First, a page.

Rugby league great Ellery Hanley returns to coaching for the first time since 2008 as he takes charge of the Combined Nations team to face England; watch Saturday’s international double-header at the Halliwell Jones Stadium live on Sky Sports Arena from 3pm
By Marc Bazeley
Last Updated: 16/06/22 2:29pm
From dealing with injuries and suspensions to having to ask players to change their plans for a weekend away, Ellery Hanley has faced some unexpected challenges in his first head coach appointment for 14 years.
But for the man who will take charge of the Combined Nations All Stars against England on Saturday and is near universally regarded as one of the greatest ever to play the game of rugby league, there are some things which never change.
Hanley has not served in a head coach position since guiding Doncaster to promotion from League One in his sole season in charge in 2008 yet has maintained close contact with the sport, not least of all through his role as chairman of the Man of Steel judging panel.
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And while there are some facets of rugby league which have evolved in the intervening years, the former Great Britain and St Helens boss knows the basics stay the same ahead of this weekend’s international, live on Sky Sports.
“The game has evolved, yes, but the format of the game and the framework has stayed exactly the same,” Hanley, who guided Saints to Super League Grand Final glory in 1999, said.
“You still have to defend, you still have to make your first-up tackle and control the ruck area, you have to play the ball at plus-one breakneck speed and with a tidy play-the-ball as well. Your skills you have to bring to the game have to be spot on and you have to have a basis of fitness as well.
“I’ll give you a simple, classic example of the game: Both sides of the ruck have to move up – you know you’ll get found out if you don’t, it’s as simple as that.
“If your discipline isn’t good, you’d get penalised for that. All of the really big areas, nothing has changed for me.”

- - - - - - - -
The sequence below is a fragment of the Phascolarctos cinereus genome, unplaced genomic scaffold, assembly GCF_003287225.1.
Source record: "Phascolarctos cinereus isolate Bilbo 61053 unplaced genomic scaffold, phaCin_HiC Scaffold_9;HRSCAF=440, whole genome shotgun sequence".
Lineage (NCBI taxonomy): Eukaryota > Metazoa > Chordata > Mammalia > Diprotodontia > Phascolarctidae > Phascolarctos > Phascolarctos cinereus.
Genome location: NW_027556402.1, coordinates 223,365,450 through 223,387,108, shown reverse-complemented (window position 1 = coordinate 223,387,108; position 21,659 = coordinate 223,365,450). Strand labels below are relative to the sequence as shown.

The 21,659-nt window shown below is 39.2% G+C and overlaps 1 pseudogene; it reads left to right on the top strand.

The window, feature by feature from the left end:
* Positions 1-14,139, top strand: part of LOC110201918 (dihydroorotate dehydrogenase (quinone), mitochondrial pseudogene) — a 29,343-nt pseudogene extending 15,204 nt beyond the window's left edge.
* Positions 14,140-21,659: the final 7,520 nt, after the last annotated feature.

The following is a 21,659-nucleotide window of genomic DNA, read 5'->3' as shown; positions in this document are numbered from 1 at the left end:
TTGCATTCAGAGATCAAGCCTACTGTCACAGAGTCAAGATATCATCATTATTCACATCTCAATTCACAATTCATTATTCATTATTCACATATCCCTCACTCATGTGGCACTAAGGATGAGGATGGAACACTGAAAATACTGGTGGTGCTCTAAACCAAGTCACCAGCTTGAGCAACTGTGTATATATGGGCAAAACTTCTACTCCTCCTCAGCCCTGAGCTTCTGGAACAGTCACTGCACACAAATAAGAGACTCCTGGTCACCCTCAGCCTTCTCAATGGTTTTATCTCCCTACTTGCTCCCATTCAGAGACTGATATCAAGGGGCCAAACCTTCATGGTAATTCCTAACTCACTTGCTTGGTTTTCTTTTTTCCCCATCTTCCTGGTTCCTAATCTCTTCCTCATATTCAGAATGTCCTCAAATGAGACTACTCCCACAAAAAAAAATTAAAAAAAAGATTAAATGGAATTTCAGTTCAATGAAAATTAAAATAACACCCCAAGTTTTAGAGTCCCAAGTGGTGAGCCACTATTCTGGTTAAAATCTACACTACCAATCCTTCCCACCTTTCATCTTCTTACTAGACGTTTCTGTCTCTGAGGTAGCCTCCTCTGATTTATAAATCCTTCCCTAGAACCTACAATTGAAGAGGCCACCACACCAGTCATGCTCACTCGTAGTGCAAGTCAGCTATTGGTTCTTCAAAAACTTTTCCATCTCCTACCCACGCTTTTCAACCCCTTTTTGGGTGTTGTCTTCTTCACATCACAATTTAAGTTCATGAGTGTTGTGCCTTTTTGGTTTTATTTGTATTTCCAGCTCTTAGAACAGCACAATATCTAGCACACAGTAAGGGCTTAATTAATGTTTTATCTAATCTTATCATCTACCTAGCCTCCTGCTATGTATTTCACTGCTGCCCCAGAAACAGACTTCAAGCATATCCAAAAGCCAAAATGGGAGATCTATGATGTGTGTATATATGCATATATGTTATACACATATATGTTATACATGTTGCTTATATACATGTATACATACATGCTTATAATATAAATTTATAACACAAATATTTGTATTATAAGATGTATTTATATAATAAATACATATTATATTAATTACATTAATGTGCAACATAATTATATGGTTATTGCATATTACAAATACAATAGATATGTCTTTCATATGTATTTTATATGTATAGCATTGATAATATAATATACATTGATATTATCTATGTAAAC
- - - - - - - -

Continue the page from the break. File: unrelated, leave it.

Saturday’s match at the Halliwell Jones Stadium will see Hanley pit his coaching wits against a former Wigan and Leeds team-mate and close friend in England boss Shaun Wane, who is eager to make up for the 26-24 defeat against an All Stars side overseen by experience Australian coach Tim Sheens last year.
Wane, a rumbustious forward during his own playing days, rates his opposite number this week as the best he played alongside and fully expects him to have the Combined Nations prepared to give England the best test possible ahead of a home World Cup later this year.
“I played with some great players, some unbelievably world-class players, but Ellery was the best,” Wane said.
“He was very, very competitive, his desire to win was through the roof and how he trained – he was just a really impressive bloke.
“I played with Andy Gregory, Andy Platt, Shaun Edwards – some great, great players, but Ellery was head and shoulders above.
“It’ll be a real test and I know Ellery unbelievably well, and he’ll want to win as well. He’ll have his players pumped and ready, and it’s going to be a good hit-out for us.”
Hanley, in turn, is equally complimentary about the coaching skills of a man who guided Wigan Warriors to four Grand Final and two Challenge Cup final triumphs during his seven seasons in charge of the Cherry and Whites.
Indeed, he does not believe England could have a better person to lead them into the World Cup, which they are aiming to bring back to these shores for the first time in 50 years.
“I think they’ve got a wonderful person and extremely good coach in Shaun Wane, so they’re under the right guidance and stewardship in the direction they want to go in,” Hanley said.
“I say Shaun is excellent for the job is because…I played with him so I know his pedigree and his background, I know how good he is and what he expects from his players.
“He doesn’t leave any stone unturned and doesn’t ask the players to do anything he wouldn’t have done.”
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Of course, that friendship and lengthy association between the pair will be put to one side this week and Hanley is in no mood for giving England a gentle warm-up as part of their preparations for rugby league’s global gathering in October and November.
This will be a Combined Nations team very much moulded in his image and it is clear that competitive spirit burns as brightly and fiercely as ever inside the 61-year-old despite him having not laced up his boots in anger since retiring from playing a quarter of a century ago.
“[England] know they’re going to be facing some very stiff challenges because our boys in our squad aren’t going to roll over and I’d be exactly the same if I was some years younger and in this Combined Nations squad,” Hanley said.
“I can tell you now, there’s no way I’d be turning up just to give England a run-out. I’m playing forcefully and having a purpose about being in the Combined Nations side.”
Watch England Women against France followed by England’s men taking on the Combined Nations All Stars in the international double-header at the Halliwell Jones Stadium live on Sky Sports Arena from 3pm on Saturday.